UMD MARTIAL ARTS CLUB
OF the Mesabi Martial Arts Dojo
The history of Ueshiro Bayashi Shorin Ryu
|Training||Originally, the martial arts masters of the Ryu-Kyu Islands drew on any and all sources they came into contact with, including Chinese monks, Asian pirates, Japanese and Korean travelers and certainly many others whose contact was never recorded. Karate was a living, evolving art and the Okinawans had no compunction on modifying and advancing their training based on new techniques, technologies and new fighting strategies.
A lack of written records has led to some uncertainty regarding historical events and facts for karate in Okinawa. During the hundreds of years that the Japanese occupied Okinawa, Japanese officials and Samurai destroyed any records they found of karate and executed anyone caught practicing it. Then, during WWII, most of the few remaining written records of Shorin-Ryu Karate were destroyed. However, we still have a little information regarding martial arts in Okinawa and most historians would agree on the following important overview of facts:
1. Okinawa, an island chain geographically situated between China and Japan, has strong influences from both cultures, thereby borrowing martial art philosophy, technique and training methods from the two outside societies. China, Korea and Japan were, for centuries, involved in a tug of war to conquer and overrule Okinawa, an important stop-over point for seaborne commerce and trading ships from the surrounding countries.
2. The influence of India is also evident in Okinawa. In the sixth century A.D., an Indian monk named Bodhidharma (Daruma in Japanese) was born into a warrior caste. He became a skilled martial artist. He left India and traveled over the Himalayas into China to teach Buddhism there. He settled at the Shaolin (Shorin in Japanese) Temple monastery. His teachings included Buddhism philosophy, meditation, and even more importantly physical striking with the hands and feet and body shifting, all which are the precursors to Okinawan karate's budding traditions.
3. Korea, Tibet, Laos, Cambodia and numerous other Asian island cultures throughout the centuries have also had considerable effect on Okinawa. This effect was due to the pilgrimages of priests and the activities of pirates of mixed racial background who dominated the seas surrounding Okinawa during the Ming dynasty (1368-1643).
4. Okinawa suffered a history of weapons bans placed upon them by the following:
- In the 1420's, the Okinawan King Hashi from Chuzan and First Sho Dynasty, outlawed possession of weapons by the people.
- In 1469, King Sho-En, of the Second Okinawan Sho Dynasty, also outlawed possession of weapons by the people. He placed the ban to please China's royalty and governmental court and also to protect himself and the throne from his enemies.
- Then, during the Sho-Shin reign,1477-1527, and further during 1527 to 1609, Okinawa was left to itself, more or less, by Asia which was torn by war and by Japan which was in a state of anarchy. During this time period, karate enjoyed a great burst of development throughout the Ryu-Kyu islands.
- This ended in 1609. From 1609 to1879, Japan's Satsuma clan reinstated the ban on arms including the ban of ceremonial swords. Japan occupied and ruled over Okinawa during this time period, allowing China some dictate in the Okinawan political system which was ruled by Japan. Japan did tolerate and there did exist, undisturbed for three centuries, a succession of puppet-like Okinawan kings and royal courts. However the Japanese soldiers, like most any occupying force had little respect for the indigenous Okinawans, their homes or their peaceful way of life.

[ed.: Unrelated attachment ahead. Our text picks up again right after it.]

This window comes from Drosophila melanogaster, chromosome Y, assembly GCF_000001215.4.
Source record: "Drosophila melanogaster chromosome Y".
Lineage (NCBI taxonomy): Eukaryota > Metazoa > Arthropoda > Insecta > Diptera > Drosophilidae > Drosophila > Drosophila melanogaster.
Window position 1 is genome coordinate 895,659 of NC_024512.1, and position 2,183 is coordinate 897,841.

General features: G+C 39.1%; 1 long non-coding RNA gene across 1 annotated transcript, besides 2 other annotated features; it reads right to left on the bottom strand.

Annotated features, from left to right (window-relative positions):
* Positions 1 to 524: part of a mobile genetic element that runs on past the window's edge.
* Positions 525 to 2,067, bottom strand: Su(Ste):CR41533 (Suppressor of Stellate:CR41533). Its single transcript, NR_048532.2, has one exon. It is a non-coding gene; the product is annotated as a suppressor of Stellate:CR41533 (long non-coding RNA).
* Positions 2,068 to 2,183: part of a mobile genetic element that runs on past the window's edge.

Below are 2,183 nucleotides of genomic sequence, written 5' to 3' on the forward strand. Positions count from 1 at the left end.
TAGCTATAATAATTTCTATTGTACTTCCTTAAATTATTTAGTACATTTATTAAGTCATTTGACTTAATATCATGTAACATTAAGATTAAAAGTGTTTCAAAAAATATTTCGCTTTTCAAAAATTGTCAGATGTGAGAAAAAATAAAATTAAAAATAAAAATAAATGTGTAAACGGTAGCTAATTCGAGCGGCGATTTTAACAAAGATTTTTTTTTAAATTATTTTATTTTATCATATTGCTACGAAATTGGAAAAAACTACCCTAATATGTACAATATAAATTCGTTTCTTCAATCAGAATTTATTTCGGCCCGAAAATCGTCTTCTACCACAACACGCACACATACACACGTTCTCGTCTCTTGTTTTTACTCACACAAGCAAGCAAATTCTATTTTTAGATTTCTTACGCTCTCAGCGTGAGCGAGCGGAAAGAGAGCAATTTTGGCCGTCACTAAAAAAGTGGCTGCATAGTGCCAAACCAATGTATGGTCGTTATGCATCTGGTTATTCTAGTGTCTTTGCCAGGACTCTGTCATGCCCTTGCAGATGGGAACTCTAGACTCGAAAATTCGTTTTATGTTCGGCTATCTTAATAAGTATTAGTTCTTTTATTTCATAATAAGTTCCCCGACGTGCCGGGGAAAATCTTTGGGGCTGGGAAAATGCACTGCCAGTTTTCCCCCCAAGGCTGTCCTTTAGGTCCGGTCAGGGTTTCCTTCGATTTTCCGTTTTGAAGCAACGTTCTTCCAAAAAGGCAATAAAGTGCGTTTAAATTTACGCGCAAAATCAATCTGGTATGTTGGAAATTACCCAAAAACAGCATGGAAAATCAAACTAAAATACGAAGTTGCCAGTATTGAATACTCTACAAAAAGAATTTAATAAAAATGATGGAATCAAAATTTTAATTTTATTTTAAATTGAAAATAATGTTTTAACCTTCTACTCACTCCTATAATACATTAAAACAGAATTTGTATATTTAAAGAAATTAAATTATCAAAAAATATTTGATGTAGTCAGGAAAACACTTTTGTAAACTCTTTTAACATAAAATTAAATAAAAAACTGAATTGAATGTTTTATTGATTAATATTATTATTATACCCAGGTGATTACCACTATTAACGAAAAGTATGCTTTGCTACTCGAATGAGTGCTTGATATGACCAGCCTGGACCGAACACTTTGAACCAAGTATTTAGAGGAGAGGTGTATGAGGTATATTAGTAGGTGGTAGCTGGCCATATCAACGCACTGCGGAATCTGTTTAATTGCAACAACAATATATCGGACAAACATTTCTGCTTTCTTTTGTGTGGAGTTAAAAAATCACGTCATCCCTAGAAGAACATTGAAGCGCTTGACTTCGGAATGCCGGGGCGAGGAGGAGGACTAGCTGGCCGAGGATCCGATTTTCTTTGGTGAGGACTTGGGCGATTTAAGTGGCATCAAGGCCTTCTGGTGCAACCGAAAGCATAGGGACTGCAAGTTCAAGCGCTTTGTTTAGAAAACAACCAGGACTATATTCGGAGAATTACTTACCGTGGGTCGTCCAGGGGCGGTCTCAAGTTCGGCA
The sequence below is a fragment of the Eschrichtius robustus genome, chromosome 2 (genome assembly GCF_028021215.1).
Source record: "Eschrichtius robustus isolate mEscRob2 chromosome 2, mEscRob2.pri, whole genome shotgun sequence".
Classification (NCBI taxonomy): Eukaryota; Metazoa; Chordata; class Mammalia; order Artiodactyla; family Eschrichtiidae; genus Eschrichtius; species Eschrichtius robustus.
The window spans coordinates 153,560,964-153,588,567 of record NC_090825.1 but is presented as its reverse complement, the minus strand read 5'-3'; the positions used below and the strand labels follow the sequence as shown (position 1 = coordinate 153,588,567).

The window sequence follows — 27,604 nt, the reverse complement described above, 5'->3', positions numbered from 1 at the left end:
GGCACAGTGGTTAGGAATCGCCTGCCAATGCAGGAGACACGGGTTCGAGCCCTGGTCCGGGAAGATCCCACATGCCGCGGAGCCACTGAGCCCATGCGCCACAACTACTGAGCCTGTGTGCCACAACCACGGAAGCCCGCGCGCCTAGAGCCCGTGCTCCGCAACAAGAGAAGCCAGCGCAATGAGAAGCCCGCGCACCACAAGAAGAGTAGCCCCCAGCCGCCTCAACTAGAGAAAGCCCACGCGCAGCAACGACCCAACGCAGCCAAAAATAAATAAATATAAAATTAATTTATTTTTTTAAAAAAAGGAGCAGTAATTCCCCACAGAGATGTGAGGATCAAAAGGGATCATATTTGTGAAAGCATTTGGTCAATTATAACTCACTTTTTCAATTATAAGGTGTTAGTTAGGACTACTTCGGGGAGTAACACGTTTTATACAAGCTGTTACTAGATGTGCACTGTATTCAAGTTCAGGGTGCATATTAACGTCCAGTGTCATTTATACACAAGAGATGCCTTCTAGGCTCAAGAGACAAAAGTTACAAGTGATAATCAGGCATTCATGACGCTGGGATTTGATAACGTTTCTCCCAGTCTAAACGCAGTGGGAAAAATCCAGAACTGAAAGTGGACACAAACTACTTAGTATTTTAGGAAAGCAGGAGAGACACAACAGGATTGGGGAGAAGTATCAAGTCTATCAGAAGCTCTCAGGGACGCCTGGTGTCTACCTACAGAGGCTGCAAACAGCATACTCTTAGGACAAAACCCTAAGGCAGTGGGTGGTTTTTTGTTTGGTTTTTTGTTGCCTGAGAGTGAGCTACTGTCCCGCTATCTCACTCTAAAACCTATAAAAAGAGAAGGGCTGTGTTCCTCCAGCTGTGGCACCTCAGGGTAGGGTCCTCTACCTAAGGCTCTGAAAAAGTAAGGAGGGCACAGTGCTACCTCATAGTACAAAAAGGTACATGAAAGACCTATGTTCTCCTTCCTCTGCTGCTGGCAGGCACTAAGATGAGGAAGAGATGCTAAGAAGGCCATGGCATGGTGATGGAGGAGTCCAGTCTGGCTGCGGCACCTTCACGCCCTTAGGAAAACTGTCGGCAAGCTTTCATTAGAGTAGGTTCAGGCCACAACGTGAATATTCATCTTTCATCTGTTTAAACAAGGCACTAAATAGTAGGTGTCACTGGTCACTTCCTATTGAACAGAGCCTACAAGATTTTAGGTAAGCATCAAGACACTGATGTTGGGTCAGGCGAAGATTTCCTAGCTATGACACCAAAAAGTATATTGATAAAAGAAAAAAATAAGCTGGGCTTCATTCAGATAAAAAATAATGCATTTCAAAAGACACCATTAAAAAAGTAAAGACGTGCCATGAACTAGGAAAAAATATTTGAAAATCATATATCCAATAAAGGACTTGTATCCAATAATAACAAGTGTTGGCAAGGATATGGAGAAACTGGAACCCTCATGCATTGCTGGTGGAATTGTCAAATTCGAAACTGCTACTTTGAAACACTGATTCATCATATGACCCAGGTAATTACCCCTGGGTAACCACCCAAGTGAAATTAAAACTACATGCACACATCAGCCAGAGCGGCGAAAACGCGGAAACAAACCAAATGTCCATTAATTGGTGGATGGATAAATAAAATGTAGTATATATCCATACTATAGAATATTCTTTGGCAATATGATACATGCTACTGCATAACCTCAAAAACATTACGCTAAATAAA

-In 1879, Meiji Period, the abdication of the Okinawan King Sho Thi resulted in Japan completely controlling the government. China withdrew from efficacy and arbitrary interference of the Japanese control of Okinawa. The United States tried to influence this political system, but to no avail. Japan and Okinawa become synonymous from 1879 until present time. Japan remains the authoritative ruler.
5. The Ryukyu Islands, in their development of a weaponless fighting art, incorporated the martial ideas of the various cultures into karate. The Okinawans also developed combat techniques with farm implements as impromptu weapons and used them often, along with karate to protect themselves and their families from invaders. They combined the knowledge of their own martial heritage with the methods they learned from the Chinese and others.
6. Okinawan karate from the late 1800's up to the present time is a matter of record and it is more openly practiced and documented in this century. As a result of the described outside influences of cross-pollination of foreign cultural ideas and martial arts exposure, the Okinawans were destined to incorporate and propagate the best techniques and fighting methods from the others and into their own te. The secret practice of karate made it even more mystical to the Okinawan practitioners who dedicated themselves to the constant improvement of these skills. The fundamental precepts of karate and other martial arts, Gan/Soku/Tanden/Riki are worthy of dissecting and exploring especially from the point of view of the ancient Okinawan karate fundamentals and their contribution to our present day quest for perfection in our training.
7. Unfortunately, the sense of mysticism has caused many to believe that Okinawan karate has been perfected. That it is no longer in need of collaborative study, adaptation and modification to fit into an ever-changing world. Ueshiro-Bayashi Ryu Karate does not hold to this school of thought. In the tradition of all the old masters, we seek to discover any and all components that will further the fighting skills of our students, just as the ancient masters did.